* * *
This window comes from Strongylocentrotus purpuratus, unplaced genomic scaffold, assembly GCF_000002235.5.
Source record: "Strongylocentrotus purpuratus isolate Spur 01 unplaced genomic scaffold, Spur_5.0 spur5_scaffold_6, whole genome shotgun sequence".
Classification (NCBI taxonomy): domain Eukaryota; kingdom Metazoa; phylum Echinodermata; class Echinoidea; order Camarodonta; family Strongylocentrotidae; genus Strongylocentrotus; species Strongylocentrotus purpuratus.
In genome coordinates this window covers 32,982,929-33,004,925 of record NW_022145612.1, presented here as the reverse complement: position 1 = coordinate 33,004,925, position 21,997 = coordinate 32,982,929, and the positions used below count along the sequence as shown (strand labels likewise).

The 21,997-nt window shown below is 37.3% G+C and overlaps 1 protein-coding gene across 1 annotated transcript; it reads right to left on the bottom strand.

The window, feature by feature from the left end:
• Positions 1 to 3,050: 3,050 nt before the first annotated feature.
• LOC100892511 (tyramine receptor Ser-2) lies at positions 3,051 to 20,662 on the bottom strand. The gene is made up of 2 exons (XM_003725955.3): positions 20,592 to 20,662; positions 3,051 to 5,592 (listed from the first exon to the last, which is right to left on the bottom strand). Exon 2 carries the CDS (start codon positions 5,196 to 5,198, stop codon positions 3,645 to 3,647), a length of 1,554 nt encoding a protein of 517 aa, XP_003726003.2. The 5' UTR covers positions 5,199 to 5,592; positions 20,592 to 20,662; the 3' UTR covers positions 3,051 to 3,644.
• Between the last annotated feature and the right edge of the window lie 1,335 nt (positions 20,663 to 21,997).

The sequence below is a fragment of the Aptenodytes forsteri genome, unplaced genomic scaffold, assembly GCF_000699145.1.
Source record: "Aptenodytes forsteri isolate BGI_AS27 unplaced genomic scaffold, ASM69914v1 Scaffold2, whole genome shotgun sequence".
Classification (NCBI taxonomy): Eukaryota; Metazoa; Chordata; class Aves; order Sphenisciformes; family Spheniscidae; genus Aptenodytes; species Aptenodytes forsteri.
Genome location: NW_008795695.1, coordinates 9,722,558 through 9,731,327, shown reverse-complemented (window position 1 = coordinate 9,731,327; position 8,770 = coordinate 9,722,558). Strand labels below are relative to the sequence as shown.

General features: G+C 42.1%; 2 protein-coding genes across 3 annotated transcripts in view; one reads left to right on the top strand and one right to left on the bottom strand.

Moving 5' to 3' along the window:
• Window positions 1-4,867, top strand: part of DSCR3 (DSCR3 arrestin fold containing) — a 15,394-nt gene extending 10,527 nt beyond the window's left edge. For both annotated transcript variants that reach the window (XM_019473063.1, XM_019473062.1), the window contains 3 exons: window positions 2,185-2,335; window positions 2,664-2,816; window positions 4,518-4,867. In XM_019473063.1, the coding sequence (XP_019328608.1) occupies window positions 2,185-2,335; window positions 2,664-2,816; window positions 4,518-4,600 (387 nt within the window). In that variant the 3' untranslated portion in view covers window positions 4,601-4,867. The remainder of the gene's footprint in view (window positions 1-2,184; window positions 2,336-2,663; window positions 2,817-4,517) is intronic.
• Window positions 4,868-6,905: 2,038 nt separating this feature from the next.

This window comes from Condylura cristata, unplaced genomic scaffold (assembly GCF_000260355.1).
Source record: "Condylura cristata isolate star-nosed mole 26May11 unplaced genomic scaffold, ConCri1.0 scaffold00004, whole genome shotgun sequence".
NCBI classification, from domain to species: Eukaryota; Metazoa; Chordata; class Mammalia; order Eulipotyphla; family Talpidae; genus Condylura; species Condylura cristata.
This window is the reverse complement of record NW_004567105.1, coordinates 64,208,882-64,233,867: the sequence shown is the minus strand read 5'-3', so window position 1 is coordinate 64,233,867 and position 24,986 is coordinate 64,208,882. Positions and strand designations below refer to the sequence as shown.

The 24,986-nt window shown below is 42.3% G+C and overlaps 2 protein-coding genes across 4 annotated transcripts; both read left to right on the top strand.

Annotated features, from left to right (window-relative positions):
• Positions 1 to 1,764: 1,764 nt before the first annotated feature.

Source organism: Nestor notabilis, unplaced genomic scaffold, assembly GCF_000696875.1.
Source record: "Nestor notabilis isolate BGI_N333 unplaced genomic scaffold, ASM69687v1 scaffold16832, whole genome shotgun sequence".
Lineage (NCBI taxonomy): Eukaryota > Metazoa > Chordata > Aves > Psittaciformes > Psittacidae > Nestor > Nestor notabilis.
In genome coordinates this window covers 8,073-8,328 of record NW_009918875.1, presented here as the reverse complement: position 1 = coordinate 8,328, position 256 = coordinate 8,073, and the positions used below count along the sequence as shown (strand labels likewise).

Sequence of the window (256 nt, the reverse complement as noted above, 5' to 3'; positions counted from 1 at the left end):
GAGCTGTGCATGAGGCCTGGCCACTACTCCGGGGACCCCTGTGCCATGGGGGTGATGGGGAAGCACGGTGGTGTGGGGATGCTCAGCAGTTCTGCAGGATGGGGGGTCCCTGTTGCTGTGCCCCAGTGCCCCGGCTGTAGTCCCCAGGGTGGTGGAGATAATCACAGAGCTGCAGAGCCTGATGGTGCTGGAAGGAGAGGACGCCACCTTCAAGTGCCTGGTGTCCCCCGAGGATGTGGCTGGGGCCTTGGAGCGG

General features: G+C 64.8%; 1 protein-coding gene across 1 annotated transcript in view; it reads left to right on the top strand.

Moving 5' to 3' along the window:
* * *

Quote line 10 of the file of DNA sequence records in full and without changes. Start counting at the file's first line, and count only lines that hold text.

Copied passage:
The sequence below is a fragment of the Aptenodytes forsteri genome, unplaced genomic scaffold, assembly GCF_000699145.1.